Nutcracker check list

  • by Roberto Friedman
  • Wednesday December 20, 2017
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In a New York Times piece given the headline "10 Ways to Tell If Your 'Nutcracker' Is True to Tradition," dance critic Alistair Macaulay laid down the law about what does and does not constitute an authentic "Nutcracker." In other words, "What's kosher?," in ballet-maven terms.

Of course, the only truly authentic version is the authentic original. The Mariinsky Theater debut, choreography by Marius Petipa, music by Pyotr Ilyich Tchaikovsky, in Alexandre Dumas' adaptation from E.T.A. Hoffmann's story, dates to 1892 St. Petersburg. But "The Nutcracker" didn't really become a perennial American ballet in the Christmas season until the mid-20th century. The vanguard was San Francisco Ballet� who gave the U.S. premiere of a full-length production in 1944.

As Macaulay puts it, variations abound. That cashew-crunching table utensil of yore has been dragged through time and historical period, country and city of setting, often the very hometown of the producing company. The current San Francisco Ballet production, first seen in 2004, choreography by Helgi Tomasson, is set in Panama-Pacific International Exposition-period San Francisco, 1915.

Out There doesn't claim to be any sort of ballet expert, although we've worked with some very good dance writers. The best, such as Macaulay and B.A.R. scribe Paul Parish, write so that a layman can understand their insights without knowing a lot of technical terms. A few years ago, the NYT critic covered "Nutcracker" by going around the country to regional companies and attending their productions. For a time OT's niece worked for Richmond Ballet in Virginia, so we heard first-hand how thrilled a smaller company was to get the Times' attention.

In his piece Macaulay offered 10 "Nutcracker" checkpoints to determine "where your 'Nutcracker' is or isn't true to the ballet's heart and (a different thing) its tradition." Surely San Francisco Ballet's production gets high points on this? OT attended opening night to try to see if a layman could use these signposts to determine the "authenticity" of the SFB version. The numbered rules are Macaulay verbatim, sans his all-caps.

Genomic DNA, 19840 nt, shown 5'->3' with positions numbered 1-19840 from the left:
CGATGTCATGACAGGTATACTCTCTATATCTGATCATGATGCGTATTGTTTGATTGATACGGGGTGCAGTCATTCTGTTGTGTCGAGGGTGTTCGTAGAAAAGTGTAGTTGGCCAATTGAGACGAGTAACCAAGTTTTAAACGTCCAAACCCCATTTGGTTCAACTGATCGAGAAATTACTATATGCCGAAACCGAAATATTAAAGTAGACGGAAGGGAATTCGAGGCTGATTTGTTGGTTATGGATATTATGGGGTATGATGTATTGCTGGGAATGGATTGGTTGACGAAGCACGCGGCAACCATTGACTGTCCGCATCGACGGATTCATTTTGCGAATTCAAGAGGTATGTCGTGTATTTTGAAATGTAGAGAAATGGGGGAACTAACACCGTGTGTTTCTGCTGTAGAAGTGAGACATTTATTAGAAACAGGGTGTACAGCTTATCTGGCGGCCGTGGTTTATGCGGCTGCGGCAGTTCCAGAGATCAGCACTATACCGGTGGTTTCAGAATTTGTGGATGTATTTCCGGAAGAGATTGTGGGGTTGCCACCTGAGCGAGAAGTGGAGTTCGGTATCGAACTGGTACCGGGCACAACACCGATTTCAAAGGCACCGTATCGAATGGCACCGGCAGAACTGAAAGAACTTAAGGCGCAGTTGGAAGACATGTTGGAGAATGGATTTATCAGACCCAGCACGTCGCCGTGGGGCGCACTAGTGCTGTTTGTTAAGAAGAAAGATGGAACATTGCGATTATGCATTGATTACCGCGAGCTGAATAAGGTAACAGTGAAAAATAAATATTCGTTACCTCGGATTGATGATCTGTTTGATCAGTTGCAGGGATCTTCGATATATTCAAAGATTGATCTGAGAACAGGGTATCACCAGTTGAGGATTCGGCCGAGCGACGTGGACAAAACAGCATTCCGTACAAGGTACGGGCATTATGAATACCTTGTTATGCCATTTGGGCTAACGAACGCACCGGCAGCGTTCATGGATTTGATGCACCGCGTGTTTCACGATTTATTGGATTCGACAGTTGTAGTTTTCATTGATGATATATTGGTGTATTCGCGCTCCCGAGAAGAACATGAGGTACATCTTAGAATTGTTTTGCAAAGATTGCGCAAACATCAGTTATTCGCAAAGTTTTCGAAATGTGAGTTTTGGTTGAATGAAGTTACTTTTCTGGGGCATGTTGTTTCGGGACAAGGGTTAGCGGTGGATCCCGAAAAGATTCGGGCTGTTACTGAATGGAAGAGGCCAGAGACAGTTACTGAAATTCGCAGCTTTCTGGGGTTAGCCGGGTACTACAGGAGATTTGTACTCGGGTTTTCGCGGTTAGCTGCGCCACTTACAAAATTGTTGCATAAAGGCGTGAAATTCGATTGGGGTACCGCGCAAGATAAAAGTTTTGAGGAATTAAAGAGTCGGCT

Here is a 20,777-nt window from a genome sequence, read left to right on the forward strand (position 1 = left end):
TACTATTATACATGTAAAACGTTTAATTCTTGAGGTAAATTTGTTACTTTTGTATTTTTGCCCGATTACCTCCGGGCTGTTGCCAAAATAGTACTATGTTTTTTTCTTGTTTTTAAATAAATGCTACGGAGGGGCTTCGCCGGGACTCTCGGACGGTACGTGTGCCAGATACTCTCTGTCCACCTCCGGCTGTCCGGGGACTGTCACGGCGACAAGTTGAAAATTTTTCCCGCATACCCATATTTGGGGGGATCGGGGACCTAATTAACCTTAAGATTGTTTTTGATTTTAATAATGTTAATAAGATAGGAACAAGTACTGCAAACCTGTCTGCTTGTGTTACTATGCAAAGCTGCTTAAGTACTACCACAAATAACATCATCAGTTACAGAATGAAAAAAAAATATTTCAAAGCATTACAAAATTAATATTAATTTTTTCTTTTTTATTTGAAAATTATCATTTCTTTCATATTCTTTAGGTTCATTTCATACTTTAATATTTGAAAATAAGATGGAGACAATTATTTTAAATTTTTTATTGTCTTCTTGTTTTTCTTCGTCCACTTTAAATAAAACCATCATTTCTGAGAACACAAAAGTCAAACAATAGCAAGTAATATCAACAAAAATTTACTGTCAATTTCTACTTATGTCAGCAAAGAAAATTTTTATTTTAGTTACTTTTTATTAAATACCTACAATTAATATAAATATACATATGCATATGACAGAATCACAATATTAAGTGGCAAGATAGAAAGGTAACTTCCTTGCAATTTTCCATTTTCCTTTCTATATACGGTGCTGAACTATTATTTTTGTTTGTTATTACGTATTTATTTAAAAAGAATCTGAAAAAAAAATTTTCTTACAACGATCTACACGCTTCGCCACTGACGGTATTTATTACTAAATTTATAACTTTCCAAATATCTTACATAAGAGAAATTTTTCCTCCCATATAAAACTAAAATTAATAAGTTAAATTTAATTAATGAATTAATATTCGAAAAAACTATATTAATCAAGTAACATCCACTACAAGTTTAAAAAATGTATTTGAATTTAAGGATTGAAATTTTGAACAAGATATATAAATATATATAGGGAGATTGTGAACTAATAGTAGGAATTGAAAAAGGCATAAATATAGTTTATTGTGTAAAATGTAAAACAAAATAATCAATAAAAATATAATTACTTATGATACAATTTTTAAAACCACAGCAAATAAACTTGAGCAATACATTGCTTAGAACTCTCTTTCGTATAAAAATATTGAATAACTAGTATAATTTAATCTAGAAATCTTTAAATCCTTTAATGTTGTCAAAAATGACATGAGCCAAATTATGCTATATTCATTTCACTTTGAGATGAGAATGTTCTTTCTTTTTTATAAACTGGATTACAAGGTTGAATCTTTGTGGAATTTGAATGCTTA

1. "This Is Not a Love Story." "'The Nutcracker' isn't about falling in love. So if you see the heroine Clara dancing a romantic pas de deux with the Nutcracker prince, you're watching an alternative version. You're also watching an unnecessary cliche." Clara is a voyeur of Act II. Check.

2. "Paths that Must Not Cross." "Drosselmeyer should be seen only in Act I, the Sugarplum only in Act II. Part of the story's mystery is that they never meet. Only the two lead children, the heroine and the Nutcracker Prince, meet both." But SFB's Drosselmeyer is also watching from the sidelines in Act II. What the sugarplum fudge is he doing there?

3. "The Overture: Just Listen." "If you see any character during the overture, you're watching a modern version. Many productions, mistrusting an audience's ability to cope without spectacle, try to distract from the music by starting to tell the story." Yes and no. SFB has Drosselmeyer doing some stage business at half-curtain before full curtain-up.

4. "Child's Play." "Clara should be played by a little girl; Drosselmeyer's nephew (who later becomes the Nutcracker and then little prince) by a little boy. Their only dancing occurs at the opening Christmas party." All A-OK.

5. "Who's on Point?" "Clara never dances on point, but the story brings her a series of increasingly marvelous women who do." Check.